Hope Star from Hope, Arkansas on September 2, 1939 · Page 4
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Hope Star from Hope, Arkansas · Page 4

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Hope, Arkansas
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Saturday, September 2, 1939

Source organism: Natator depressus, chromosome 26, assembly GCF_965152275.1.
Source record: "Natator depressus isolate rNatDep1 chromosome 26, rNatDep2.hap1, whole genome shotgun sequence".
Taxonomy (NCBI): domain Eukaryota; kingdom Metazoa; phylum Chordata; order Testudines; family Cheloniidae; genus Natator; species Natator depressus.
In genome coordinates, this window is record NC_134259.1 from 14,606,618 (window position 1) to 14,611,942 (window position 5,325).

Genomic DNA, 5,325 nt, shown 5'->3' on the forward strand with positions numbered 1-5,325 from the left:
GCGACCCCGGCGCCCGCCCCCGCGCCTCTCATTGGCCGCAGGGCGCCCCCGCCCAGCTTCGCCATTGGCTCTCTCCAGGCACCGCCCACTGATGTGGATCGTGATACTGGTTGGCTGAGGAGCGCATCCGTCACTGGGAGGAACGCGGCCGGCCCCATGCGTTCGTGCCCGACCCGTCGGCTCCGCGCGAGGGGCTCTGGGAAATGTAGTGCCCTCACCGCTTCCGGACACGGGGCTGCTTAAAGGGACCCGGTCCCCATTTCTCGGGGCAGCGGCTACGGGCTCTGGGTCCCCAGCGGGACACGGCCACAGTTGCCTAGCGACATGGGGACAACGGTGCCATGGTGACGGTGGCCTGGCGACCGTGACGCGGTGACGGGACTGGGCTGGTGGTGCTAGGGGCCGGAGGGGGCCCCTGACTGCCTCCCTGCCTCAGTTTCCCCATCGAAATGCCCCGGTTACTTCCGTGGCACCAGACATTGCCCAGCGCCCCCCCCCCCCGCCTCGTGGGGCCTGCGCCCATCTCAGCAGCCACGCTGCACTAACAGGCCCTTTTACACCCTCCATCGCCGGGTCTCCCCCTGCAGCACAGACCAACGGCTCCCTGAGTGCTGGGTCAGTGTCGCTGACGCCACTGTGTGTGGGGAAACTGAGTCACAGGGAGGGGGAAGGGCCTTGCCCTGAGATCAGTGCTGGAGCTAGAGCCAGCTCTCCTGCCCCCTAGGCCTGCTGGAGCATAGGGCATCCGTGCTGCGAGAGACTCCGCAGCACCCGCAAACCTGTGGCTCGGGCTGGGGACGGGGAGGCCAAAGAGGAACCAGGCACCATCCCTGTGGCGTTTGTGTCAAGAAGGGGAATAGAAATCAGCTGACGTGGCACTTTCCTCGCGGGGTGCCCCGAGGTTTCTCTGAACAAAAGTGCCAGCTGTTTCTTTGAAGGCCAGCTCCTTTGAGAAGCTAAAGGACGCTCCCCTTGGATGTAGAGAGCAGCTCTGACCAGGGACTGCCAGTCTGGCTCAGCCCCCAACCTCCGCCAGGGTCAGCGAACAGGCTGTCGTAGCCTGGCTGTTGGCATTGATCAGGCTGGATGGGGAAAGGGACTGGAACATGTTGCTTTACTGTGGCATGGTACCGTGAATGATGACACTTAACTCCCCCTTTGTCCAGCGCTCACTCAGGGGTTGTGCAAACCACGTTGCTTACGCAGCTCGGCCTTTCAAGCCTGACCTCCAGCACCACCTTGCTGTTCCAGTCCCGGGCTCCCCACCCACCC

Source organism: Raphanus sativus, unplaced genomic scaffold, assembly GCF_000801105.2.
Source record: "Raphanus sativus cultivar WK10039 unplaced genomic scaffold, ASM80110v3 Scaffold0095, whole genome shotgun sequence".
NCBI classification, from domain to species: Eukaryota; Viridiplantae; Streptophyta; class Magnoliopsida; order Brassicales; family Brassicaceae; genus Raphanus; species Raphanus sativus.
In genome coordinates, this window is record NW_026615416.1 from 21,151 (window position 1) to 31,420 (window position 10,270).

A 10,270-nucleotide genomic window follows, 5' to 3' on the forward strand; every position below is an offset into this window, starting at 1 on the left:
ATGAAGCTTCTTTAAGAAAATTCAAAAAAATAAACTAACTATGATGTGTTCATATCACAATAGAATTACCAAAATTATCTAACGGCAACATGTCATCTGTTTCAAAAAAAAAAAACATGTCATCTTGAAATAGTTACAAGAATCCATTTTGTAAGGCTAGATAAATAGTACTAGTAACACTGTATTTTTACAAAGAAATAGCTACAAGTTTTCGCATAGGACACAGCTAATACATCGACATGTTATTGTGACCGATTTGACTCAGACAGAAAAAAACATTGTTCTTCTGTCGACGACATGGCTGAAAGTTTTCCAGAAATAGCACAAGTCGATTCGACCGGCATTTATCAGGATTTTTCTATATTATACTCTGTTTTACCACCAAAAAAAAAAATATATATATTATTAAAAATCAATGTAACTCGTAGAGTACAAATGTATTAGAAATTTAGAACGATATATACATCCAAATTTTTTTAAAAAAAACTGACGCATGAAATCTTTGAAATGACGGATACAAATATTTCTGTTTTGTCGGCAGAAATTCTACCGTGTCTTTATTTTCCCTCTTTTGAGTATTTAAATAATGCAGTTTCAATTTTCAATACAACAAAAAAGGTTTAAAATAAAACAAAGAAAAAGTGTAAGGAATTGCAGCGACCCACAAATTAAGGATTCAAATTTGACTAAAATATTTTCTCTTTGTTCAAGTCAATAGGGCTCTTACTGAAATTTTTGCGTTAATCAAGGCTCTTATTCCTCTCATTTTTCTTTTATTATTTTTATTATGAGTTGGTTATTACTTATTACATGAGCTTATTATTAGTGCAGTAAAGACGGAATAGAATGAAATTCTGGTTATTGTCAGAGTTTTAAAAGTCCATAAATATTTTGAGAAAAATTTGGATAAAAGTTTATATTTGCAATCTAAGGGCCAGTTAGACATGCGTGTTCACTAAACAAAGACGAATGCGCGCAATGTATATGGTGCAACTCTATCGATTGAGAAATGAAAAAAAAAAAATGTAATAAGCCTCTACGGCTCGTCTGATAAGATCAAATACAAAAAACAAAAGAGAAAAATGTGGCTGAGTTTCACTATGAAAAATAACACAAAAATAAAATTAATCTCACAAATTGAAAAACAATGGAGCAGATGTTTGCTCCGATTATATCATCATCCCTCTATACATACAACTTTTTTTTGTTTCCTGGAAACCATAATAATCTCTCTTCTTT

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JffQE FOUR Von Papen Meets Failure In Turkey Nazi Trouble Shooter Un able To Swing Turkey To Germany's Side By NEA Service Germany's ace trouble shooter Baron Franz von Papen. apparent!} has failed in his special mission to swing Turkey away from France anc England—and failure is a rare word to this 59-year-old son of a wealthj West-phalian family. Time and again, he has hande< important assignments for the fatherland. Frenquently, he has been in trouble himself. Usually, he has triumphed. The United States learned about hiir early in his career when, as a graduate of the German army, he was serving as military attach in Washington. It was just before America's entry in to the World War. There had been a series of fires and explosions in American munition plants, aboard ships carrying supplies to the Allies. Suspicion fell on Germany's military representatives — among whom was von Papen. Germany recalled him on demand. In May 1932, President von Hindenburg appointed him chancellor. The Nazi movement was surging; von Papen had little enthusiasm for it. But he cancelled his predecessor's abolition of the storm troopers, gained an audience for Hitler with von Hindenburg—and later got Hitler appointed chancellor under the belief that he could control him. Some said von Popen's direct part- when the baron became vice chancellor under the new regime. They were sure of it in 1934 when von Papen critized most radical features of Nazism in a speech at the University of Marbug, was forced to resign. Almost immediately, however, he popped into offical circles again— this time as ambassador at Vienna. There he paved the way for the an- schuluss, arranging the historic meeting between Hitler and Kurt von Schuschnigg, then chancelor of Austria. After this job, he dropped from the limelight. There were rumors that he had fallen out with his leaders, fallen into the hands of the dreaded Gestapo, Germany's secret police. Suddenly, last April he was ordered to Turkey as Hiter's envoy. The pudpose: to prevent Turkey from making an alliance with Engand. This task he failed in. Now he has been licked in an effort to recoup his losses—an effort to talk Turkey out of its decision. • STANDINGS Southern Association "Hub! Vf. L! Pet. Memphis 79 61 .564 Nashville 80 62 .563 Chattanooga 77 61 .558 Atlanta 76 62 .551 Knoxville 73 66 .515 HOPE STAR, HOI 1 !:, ARKANSAS Saturday, September 2, 1933 Snowbirds in Flight Look Like Toy Boots in Formation Looking like toy boats on a pond, more than 100 12-foot yachts break canvas in "Plight of the Snowbirds" race on Newport Bay in southern California. The tiny crait are manned by youngsters in teen*. \ their expenditures—a fence over which they leap occasionally, bdt gen- rally staying within the boundary. This is a general budget nnd is a good check, but a better budget, the economist advises, may be itimle by breaking this down into several of , the important necessities of family living, such as recreation, development— those things which add cultural values to living, clothing, food grooming and medical cm-e. Many families know what their shelter costs in terms of rent or repairs, but other items of expenditures i re unknown, few families having much conception of how much they spend for clothing, and how little for good grooming, or how much for recreation ami how litltc for development, Mrs. Fenton says. So, by breaking ll>e budget down into the parts suggested, a more satisfactory .spending pattern miiy be acquired. In thi.s regard families shiuld keep in mind, the Extension .specialist point* out, Ih.-it a budget is not a high board fence to hamper one's outlook, hut a guide to a well-rounded living on the available income. HIGHLIGHTS FROM LATEST BOOKS With the Hempstead Home Agent Melva Bullington Birmingham Little Rock New Orleans ...... .... 63 80 59 79 52 88 .441 .428 .371 Remembei the time when you had 0 get sick to rate a glass of orange uice! Of course you do - and some- ling eU" too— Uv: cabtor oil, it was upposed to camouflage. It was not 20 years ago that fruit uice was a luxury, accessible—and nd emergency at that—only to the 1 or the wealthy. But today it is IB exceptional family that does not ave fruit juice on the menu at least nee a day the entire year. Canned fruit juices are available on h market, but the housewives in iempstead county are busy right now toring their pantries with jars of anned juice for use during the months when fresh fruit is not avail- ble. The many ways of using fruit juices make them a most valuable product o have on hand, says Miss Lois Scant- and, extension specialist in foods and urtition, University of Arkansas Col- ege of Agriculture. Fruit juices can e sued singly or combined to make .elicious and wholesome beverages, sherberts, ice cream, puddings, sauces, and gelatine desserts. Since the fruit season is limited. Miss Scantland. advises housewives to can fruit while they may and offers the following pointers to the inexperienced: Select only ripe fruit since it has a richer flavor and is juicer, then wash carefully. In extracting juice from most fruits, heat the fruit, crushing a part to start the drawing of the jliquid. Heating the fruit increases the yield in juice, intensifies the color and de- velopes a more distinctive flavor. Cook the fruit until it is tender, then strain the juice from the pulp through a heavy cloth. Juice may bo pressed out of less solid fruits, such as berries, with a potato masher, food chooper or fruit press. To can, the juice should be poured into sterilized jars and processed by the hot water method. The countv home demonstration agent will furnish tables concerning the -length of time particular fruit juices should be processed. The production of cream, both for home use and for the market, is a very important item in the farm family food supply as well as a very important source of farm incime in Hempstead county. Dairy products, however, are highly perishable, and producers should exercise extreme care in handling milk and cream if they wish to receive the price permium for first grade products, advises Paul Carruth, extensiin dairyman, University of Arkansas College of Agriculture. First grade cream, wich is the standard for all cream produced, must, according to the extension dairyman, meet the following standards: Be smooth and fine in texture; free from undesirable odors or flavors; clean ti the taste; and practically free from sediment. In addition the cream must not be excessively sour and must contain at least 25 per cent butter fat. It is only from cream of this quality that high grade butter can be made. Primary considerations stressed by Mr. Carruth in producing first-grade products are cleanliness and proper storage. From the time of milking until the cream in churned on the farm, or until delivered to the creamery, the cream must be protected from bacterial contamination. Clean cows and cleon utensils will help, although, according to the dairyman, all milk and cream becomes sligtly inoculated with bacteria in the process of milking and handling. Some bacteria are harmless, but others will cause off flavor and fermentation, multiplying very rapidly if the product is not stored at a low temperature. The ideal temperature for storing cream in order to prevent too rapid multiplication of bacteria is from 40 to 50 degrees farenhcit, Mr. Carruth said. And as a final pointer concerning the production of high grade cream, Mr. Carruth warns that frash warm cream should never be mixed with cream that is cold. Winter is in the offing along with the increased expenditures for fuel, clothing and other items which it entails, and framilies who have permitted the family budget to collect dust during the summer months, will put it back into operation again if they want to keep their pennies cornered during the next few months. A budget, according to Mrs. Ida A. Fenton, Exteision economist in home management, University of Arkansas College of Agriculture, can be compared to a low fenre whish you string along hoping that it will keep the ratte somewhat in bounds—you really don ot mind their browsing a bit beyond the fense, but yoh desire they keep the heavy grazing within the pasthre. Most families, Mrs. Fenton says, probably have developed over a period of years, some such bohndary for SERIAL STORY Murder on the Boardwalk BY ELINORE COWAN STONE IY1UIUCI VII IIIC UUUrUWUIIV COPYH.OHT. 1939. NM SBUVICH. INC. Friday's Results Nashville 2-4; Memphis 4-6 Little Rock 7-5 Knoxville 5-3 Birmingham 3-1; Chattanooga 2-10 New Orleans 3-1; Atlanta 2 Games Saturday Atlanta at New Orleans Nashville at Memphis Chattanooga at Birmingham Knoxville - Little Rock, off day. National League Clubs. W. L. Pet Cincinnati 73 45 .619 St. Louis 68 51 .571 Chicago 69 56 .552 Brooklyn 61 57 .5.7 New York 59 58 .504 • Pittsburgh 54 64 .458 Boston 52 66 .441 Philadelphia 39 78 .333 Friday's Results Chicago 6-1; Brooklyn 2-3 Boston6; Philadelphia 0 Only games played. Games Saturday Chicagi at CJ/iinnati Brooklyn at New York Pittsburgh at St. Louis Boston at Philadelphia American League Clubs. W. L. Pet. New York „ 88 36 .710 Boston 74 49 .602 Chicago 67 56 .545 Cleveland 66 57 .537 Detroit 66 58 .532 Washington 54 72 .429 Philadelphia 44 78 .361 St. Louis 34 87 .281 Friday's Results New York 11; Cleveland 8 Detroit 14; Boston 10 Only games played. Games Saturday Detriot at Chicago St. Louis at Cleveland New York at Boston Philadelphia at Washington. BARBS An Arkansas hoy with 16-inch feet has a blacksmith make his shoes. The smithy probably tears down a pair of saddles and reshapes the leather. Statistics are claimed to be a major form of accident preventative. Try : 1 setting up a row of figures next time you're about to crash into a telephone pole. Waitresses are warned not to paint their fingernails as it takes the cus- timer's mind off his food. It also strains the soup. If frankfurters don't stop putting on the dog, it won't be long until they're too good for us to eat. Dorothy Larnour hope:, her new iong v/ill bring Herbie Kay back. Her new laV^-!a.-t, •clcthcle.-s ..iror.ft." :.:<- ' help. " Chandra imp* AVIU wet, identifies him am Mrs. Tnl- 1>prtn miming nephew. He accuoev Wilmet of Kteallngr bin silver Aag- Ktr, declare* that both Mr«. Tnl- hrrt and her nephew had hnd vision. The fragment* of gln»»e» found In the wheel chnlr mny identify Wilmet n» the murderer. CHAPTER XVIII T\TR. WILMET had sprung to his lrX feet. "But this is preposterous!" he cried. "Why—why, I was the one who brought you here! If I"— "Because, Inspector" — Chandra's voice was a gentle purr— "another trait Earl Talbert shared with his aunt, Inspector, was the delusion that, single-handed, he could outwit the world. But now" —the clairvoyant stood, suddenly very tall, it seemed to Christine, over the blustering little man— "he is going to tell the whole story. "You are going to tell us, my friend, how gloating over the trick by which you robbed your aunt 12 years ago, you persuaded yourself that you were sufficiently the 'master mind' for a much more daring crime. ... I doubt if you intended murder in the beginning. But probably, after you had drugged Mrs. Talbert and taken what you supposed to be valuable bonds, you realized that she had recognized you"— "I didn't!" Mr. Wilmet's round face was white and drenched with sweat. "I—why, I never heard o£ the woman before last night. . . . Inspector, he's trying to— for God's sake, don't let him do this!" He was cowering before the clairvoyant as he might before an evil genius. For without any of the trappings or stage-setting of his craft, Chandra was again the Oriental mystic Christine had seen that other night; his voice was the purring, hypnotic voice of the seer; his blazing yellow eyes held Mr. Wilmel's eyes as if in a snare. * * + '"TELL them," he commanded, "how, before you had drugged your aunt info helplessness, you forced her to write those l':tt.r-rs. Toll them how, sftc.T you h -id Ivld her in her own car while you rn-ide sure J&spar had f hr-yed her orders, you drove her, oy nirht, to hor own abandoned home. t,nd hid her there while you rifled (he house for anything you might find that could help to point suspicion to someone else. . . . "Tell thorn that you even felt safe in leaving her alone there, drugged as she was. because you remembered her prejudge agair.it the police «nd you knew !hat Jaspar would lespect her orders;. "?erhups, fc'- fiist, you cci.sid- ered killing your aunt there in her empty house; but it was nee- almost satisfied—"now we only essary to your infantile exhibitionism to do the thing in a really spectacular way, and you had more ideas than you knew what to do with. . . . Tell them how, after you had entered the house with Mrs. Talbert's own key"— "But how could I?" Mr. Wilmet's cry was shrill with triumph. "Why, she didn't have a key." Jaspar broke a shocked silence. "He's right, Inspector," he murmured. "Mrs. Talbert hadn't taken her key with her." Christine, watching as if in a fantastic nightmare, saw the little man freeze as he understood how much he had told in those five words; then leap to his feet and clash blindly, straight into the arms of two uniformed men who had appeared in the doorway. need those laked bonds." From a tangle of images, one started out clean-lined in Christine's tired memory. "I think that if you pried up the top of that stone bench at the back of the booth," she saM, "you might find something underneath." When she explained about that first into morning—her heel sinking soft concrete, Mr. Wilmet's voluble explanations—the inspector went to the telephone and gave an order. "Altogether," he said, turning back, "that bird used up enough ideas in one murder to last a good, honest crook a lifetime. . . . But the thing that puzzled me worst he apparently hadn't hnd a finger in. ... You wondered how I knew that those bonds wore your cousin's, Miss Thorenson. I found something among them that you You wui imagine n« ivriler Jailer ((uallfied to write '-The Old Smite Ft- Trnil" (Houghton Mltfin: S.'l) Hum historian Stanley Vestal. He has explored frontier route and npparently every riute of Its drn- malic history. His hook fs a lusty, fast-moving, human account. Just ' how lusty is indicated by the brief passage excerpted here, featuring Kit Carson. All at once the skyline sprountod lances, tossing like Krass-hUidos in (he sun, then black-nnd-whito eagle- ton ther crests, hin-ses' heads, naked, painted warriors. The charge was on. At the same moment the war-whoop, like the quick chatter of a machine- gun, pulsated upon Kit's cars. The whole hillside was covered with Indians , . The Comache.s were maffni- fimcntly mounted . . Kit knew be could not run away •from them— and there was no cover within miles. Six to two hundred! "Fort, boys!" he snug out. and jumped off his mule, jerking out his scalp-knife Ik-fore his moccasins touched the ground. The mule, with all a mule's instinctive fear of Indians, tried to break away, alinsot jerking the .stocky little- man (iff his feet. But Kit caught (he lariat close to the animal's head, and. as it reared back, passed the keen edge of his knife- across its taunt throat. He jumped clear. While the mule slagtter- ecl, coughing out its life, drenching the short grass with blood, Kit snatched (lie cover from his rifle, looked to th priming, glanced round at his men. They had followed his example. Already three mules were down. Hastily Kit and his comrades flung themselves prone behind the kicking carcasses, pointing the muzzles of their rifles toward the coming warriors. The ground shook with the beat of 800 hooves, the sunlight glittered on the ling, keen lance-points, and Disgusted With Bund Movement ITelen Vooros, 19, of Brooklyn, told the Dies commilt.cc she joined the German American Bund for socinbilily. but quit disgusted. Boys and girls, she said, did things at bund camps they shouldn't have. Miss Vooros, who last year went to Germany to learn propaganda methods, said Nazis were planning to conquer United States. RAISING A FAMILY Widowed Mother Who Works Has Every Ritrht To A Job DEAR MRS. WORK: Again I am impressed by the fact that the iittitute of neighbors to one fa'mily's affairs is keeping a good mother awake nights. Of course, neighbors can be right, as far as their views are conccrncl, but when they join en masse in a lit up the garish war-paint upon the blotches of color upon the spotted ponies. Feathers streamed from lance and war-bonnet. On they came. It WHS nmgnificant, nnd il was war. Kit yelled a warning. "Bill, don't shoot yet. Hold on, Joe- Let the Delaware's shoot fust!" . .it wiiitkl never do (o empty all their guns at once. Three .shots against two hundred savages! . . Already the horses ware so near that Kit could see the whiles of their excited eyes. But the Indians never reached the whites. They could not force their ponies to approach the dead mules. The smell of the blood drove their horses crazy, and the charge ended in a melee of bucking, rearing animals,' circling round the trappers, too unruly to allow their masters to draw bow and shoot. Kit's stratagem IKK! saved his band. whispering campaign against peopli who are doing the best they can, i is certainly a lined thing tri slam). You have no direct defense, to you cannot answer their charges. I you tried, like most people trying tc explain reasons for their actions, wha you say would very likely be uset against you. Anonymous letters are thrown il the waste basket, but still they accomplish their purpose, cither rcai or unread, which mostly they are They leave an impression of ;i;i encin; in the dark, if they are critical let tors. The gossip of a neighborhood i something like that. It seems that you are a widow, with a small annuity that would feed you. and that is about all. You have a job that the Smiths «-uid Joneses and Browns- covet, as their sons arc not working. You want to keep it, because otherwise you could not give the children standard surroundings or attend to their health needs and keep them comfortably dressed. You employ a girl through the day to do the major jobs about the house while you go to the office. That, perhaps, i.s the bone of contention. I can hear people say, "She just works •to she can got out of doing housework the some ns the real of us." And you sny, "If they only knew he truth, the strain of trying to nnke good, tnke orders from H touchy chief, gelling up early and running 'or the bus with n bad sich headache, "eturning too tired to have nny fun with the children." Job Will Keep Family Together Your husband died and thereby removed himself from the business world, creating n Rap tlml surely you had a right to fill. You are really working, we might, say. as a proxy for him. The moot, question here is whether or not you have a better right to Rive his children part of the things they lack by his going, or hand your job over to a young irian in (lie prime t>( life who can flo other work you nrc not strong enough to do. Possibly the truth nboiit your small insurance in exaggerated. It brings you twenty-seven dolliir.s a month. You earn $lH., r >0 a week. You have two children. Go on, my dear, and hold your job if you can. Yours Sincerely. OL'.VE HOBER'lS" BARTON. The planet Jupiter revolves about, the suii in 12 of our earth years, but a day on the planet i.s only D hours and 55 minutes long, since the planet spins completely on its axis in that time. Modernize Your Home With A NEW BATHROOM! EASV FIIA TEIIMS . HARRY W. SHIVER IPLUMBING PIIONEZSJ! REQUIREMENTS FOR THE PERFECT PRESCRIPTION ACCURACY-We lake cxtrrtiw care to ensure accuracy. KELIABIMTY-Our chemicals nr« purchased from the carefully ..controlled stocks ot reputable manufacturers. VALUE—In addition to quality ingredients and special stock, professional training and dependable apparatus contribute to the discharge of our responsibility for every prescription we fill. SERVICE —Courteous .service and prompt delivery to your home. When Sick See Your Doctor—When i'rt-scriplions Are Needed Call— WARD & SON The Leading Druggist "We've Got It" PHONE 62 Motorcycle Delivery Get his keys," the inspector ordered, missed." When one of the officers handed the ring to him, he passed it ] T-JE took a folded paper from to Jaspar, a silent question in the ; his pocket and handed it to gesture. "Yes, sir," Jaspsr almost whispered. "The middle one." "All right. Take him to the bureau. . . . Well"—even Injector Parsons looked white and shaken as his subordinates led the hysterical man away—"I've seen a third degree or two; but at least policemen don't hit mugs over the head with black magic. . . . And now, suppose you tell me how you know all this." * * * '••"OECAUSE, sir"—Jaspar spoke —"after I—left your office last night, I thought it best to have a look at the house. I'd kept one key, because I felt that as soon as I could, I must go back. . , . But someone had been there before me. Everything was turned upside down." "Much as we found it when we wtnt out early this morning," the inspector nodded. "Perhaps you'll understand now why I was so i much interested in your keys, i Yardley. That story you told about absent-mindedly taking a | key from a strange car and put- i ting it into your pocket sounded pretty feeble. . . , Anything taken, Jaspar?" ".Mrs. Talbert's will, sir- I sup- .. jpo.se it was he sent that to the ' newspapers; and a pair of Mrs Talbert's shoes" — "The ones," the inspector explained, "that her nephew put on to make that false trail to the ; booth. One of rny men found ' them buried deep in the sane v. hei e Yardley told us about having seen Wilmet pottering around the evening before. Until now, I was-n't entirely sure Mr. Yardlcy haciii t put them th;ie hirnseU. ''Well" — the inspector looked Christine. It was a short note in Cousin Emma's hand. "My dear Christine," it said. "If anything should happen to prevent our visit, Jaspar will hand you these. Take good care of them, for the bonds are non-registered; so, of course, anyone could use them. They are yours, as most of what I possess will be in the end. Affectionately yours, Emma Talbert." "This morning," the inspector said, "I'd havt sold my soul to know who really wrote that* The telephone rang, and ha hurried to answer. "He has? Good work!" they heard him say. "I'll be right up. . . Well," he hung up, "Miss Thorenson was right about that bench. Mr. Earl Talbert has shot the works in his confession. I guess that cleans up the slate." "Not entirely." tended a hand, glasses." "Your—what?" "I was sure," Chandra "I'd like cx- my Chandra explained evenly, "that he'd lost his spares somewhere—even if it wasn't in my studio—or he would not have been wearing a pair of sun-glasses with ordinary lenses." "You mean," the inspector said after a blank silence, "that you hypnotized that poor nut with your own spectacle case?" "Something like that," Chandra admitted. Then he murmured with a strange, tired smile—Christina recognized the quotation—" 'But there was something in it—tuicks and Which Wife Are YOU? Read YOUR Answer In the New Serial By Louise Holmes Workin Beginning Soon In The Star